Do you know what ICAO is?
One of the key points of ICAO is that all memberstates have to accept that flights by other ICAO memberstate airlines can freely overfly their territory.
The only restriction they are allowed to make is to create corridors and no fly zones, but then these have to apply for all companies (to avoid protectionism).
To make sure this global system of free passage works with a miminum of safety, all ICAO memberstates have to make sure their local companies meet certain specific international standards.
If for instance Belize lives up to these international minimum requirements, then the FAA can not refuse carriers based in this South American country, or they'd violate ICAO priciples, which in turn could lead to ICAO revocing US carriers the right to overfly other countries....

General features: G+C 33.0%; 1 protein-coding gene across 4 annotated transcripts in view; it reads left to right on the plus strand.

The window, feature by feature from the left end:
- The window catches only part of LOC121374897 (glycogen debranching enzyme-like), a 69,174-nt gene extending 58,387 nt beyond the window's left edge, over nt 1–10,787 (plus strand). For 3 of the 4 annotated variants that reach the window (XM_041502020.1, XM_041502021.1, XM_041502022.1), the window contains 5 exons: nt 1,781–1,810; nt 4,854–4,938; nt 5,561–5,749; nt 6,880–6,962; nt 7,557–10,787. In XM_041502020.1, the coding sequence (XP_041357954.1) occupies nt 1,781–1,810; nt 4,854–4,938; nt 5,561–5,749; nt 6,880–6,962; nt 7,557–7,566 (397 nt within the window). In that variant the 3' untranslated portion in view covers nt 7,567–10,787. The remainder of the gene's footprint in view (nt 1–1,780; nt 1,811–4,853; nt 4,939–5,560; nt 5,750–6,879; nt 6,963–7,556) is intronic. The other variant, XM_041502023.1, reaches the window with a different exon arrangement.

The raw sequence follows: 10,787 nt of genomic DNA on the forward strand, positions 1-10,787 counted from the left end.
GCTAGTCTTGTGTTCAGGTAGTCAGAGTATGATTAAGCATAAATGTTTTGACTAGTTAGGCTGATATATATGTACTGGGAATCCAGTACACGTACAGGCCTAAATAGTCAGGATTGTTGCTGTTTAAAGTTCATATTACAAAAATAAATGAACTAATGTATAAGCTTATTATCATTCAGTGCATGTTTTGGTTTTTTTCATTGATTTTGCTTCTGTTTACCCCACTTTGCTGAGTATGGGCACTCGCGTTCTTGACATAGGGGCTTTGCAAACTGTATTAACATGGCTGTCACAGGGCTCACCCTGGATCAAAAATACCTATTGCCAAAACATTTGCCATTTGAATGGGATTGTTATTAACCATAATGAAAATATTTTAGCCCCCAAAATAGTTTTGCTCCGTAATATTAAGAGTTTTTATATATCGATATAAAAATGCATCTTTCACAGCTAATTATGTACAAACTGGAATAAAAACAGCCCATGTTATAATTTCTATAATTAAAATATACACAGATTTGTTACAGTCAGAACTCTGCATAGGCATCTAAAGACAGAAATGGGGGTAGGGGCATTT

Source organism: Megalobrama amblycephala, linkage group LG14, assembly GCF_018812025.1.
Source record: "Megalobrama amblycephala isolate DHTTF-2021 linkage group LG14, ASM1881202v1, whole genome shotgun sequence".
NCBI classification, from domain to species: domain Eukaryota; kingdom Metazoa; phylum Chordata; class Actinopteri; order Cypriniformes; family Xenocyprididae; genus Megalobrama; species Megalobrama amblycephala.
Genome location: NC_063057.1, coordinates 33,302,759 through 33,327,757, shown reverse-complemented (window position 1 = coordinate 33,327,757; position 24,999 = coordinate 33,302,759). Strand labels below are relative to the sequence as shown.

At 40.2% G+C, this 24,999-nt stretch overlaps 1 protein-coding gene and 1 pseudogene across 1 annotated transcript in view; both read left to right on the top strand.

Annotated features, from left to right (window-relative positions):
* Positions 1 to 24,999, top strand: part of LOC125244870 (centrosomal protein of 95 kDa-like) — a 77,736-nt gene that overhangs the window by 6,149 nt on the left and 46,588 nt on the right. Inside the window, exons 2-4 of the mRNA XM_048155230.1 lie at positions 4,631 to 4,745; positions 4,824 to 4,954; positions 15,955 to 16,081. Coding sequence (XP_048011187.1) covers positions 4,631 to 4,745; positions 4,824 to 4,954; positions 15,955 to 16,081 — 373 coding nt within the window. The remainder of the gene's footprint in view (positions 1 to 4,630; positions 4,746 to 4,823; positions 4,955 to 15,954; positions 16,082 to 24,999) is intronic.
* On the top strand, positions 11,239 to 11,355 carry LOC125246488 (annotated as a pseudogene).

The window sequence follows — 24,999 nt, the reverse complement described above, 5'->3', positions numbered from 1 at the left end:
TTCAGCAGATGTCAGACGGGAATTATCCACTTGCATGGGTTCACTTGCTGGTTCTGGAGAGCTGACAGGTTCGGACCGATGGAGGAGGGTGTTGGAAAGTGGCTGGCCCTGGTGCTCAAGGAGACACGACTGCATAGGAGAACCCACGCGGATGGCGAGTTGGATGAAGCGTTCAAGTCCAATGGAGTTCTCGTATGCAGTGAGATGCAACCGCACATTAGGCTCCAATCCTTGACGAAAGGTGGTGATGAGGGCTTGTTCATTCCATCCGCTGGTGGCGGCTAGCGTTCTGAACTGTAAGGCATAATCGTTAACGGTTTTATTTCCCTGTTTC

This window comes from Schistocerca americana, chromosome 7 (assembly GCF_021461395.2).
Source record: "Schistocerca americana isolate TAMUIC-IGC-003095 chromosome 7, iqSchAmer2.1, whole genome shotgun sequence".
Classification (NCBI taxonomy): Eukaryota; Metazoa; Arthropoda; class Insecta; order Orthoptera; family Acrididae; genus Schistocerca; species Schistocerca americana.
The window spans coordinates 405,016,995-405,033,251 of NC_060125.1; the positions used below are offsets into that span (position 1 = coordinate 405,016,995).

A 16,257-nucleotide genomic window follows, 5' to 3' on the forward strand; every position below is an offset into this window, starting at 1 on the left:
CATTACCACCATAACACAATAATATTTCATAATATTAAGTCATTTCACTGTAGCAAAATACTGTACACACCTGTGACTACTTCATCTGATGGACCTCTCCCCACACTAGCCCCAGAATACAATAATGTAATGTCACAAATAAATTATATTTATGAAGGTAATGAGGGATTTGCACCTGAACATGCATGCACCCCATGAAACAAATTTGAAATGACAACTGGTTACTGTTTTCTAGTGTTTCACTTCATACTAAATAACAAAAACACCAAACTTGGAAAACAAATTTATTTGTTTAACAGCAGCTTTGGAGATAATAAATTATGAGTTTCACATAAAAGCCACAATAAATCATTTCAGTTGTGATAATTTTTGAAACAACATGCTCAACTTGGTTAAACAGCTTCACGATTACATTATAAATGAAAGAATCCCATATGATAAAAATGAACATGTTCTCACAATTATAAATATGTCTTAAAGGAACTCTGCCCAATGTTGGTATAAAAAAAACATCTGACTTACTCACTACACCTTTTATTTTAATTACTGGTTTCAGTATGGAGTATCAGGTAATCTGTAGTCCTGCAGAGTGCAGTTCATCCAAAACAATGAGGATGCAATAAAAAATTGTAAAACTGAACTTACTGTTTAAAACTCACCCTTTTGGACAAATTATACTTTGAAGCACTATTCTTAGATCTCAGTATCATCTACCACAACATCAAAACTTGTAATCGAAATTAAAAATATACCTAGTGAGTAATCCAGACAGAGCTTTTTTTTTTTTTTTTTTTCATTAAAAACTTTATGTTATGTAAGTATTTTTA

BTW, Wolfpack, you apparently see foreign carriers overflying the USA as a potential safety risk, basically because they are not resorting under the FAA.
For most Asian and European carriers this is irrelevant since their countries of origine all have authorities similar to the FAA. For other carriers (from the 3rd world) you might be correct, but, have you ever thought about the fact that US carriers overflying a foreign country also involve a safety risk to that country?
I mean, Lockerbie for instance was an attack on US interests, but a lot of British people on the ground were also killed/injured in that attack.
You see, we all have to accept some kind of risk, or we simply couldn't fly anymore.
That's why the FAA has to accept foreign carriers in their airspace, just as other countries accept US planes.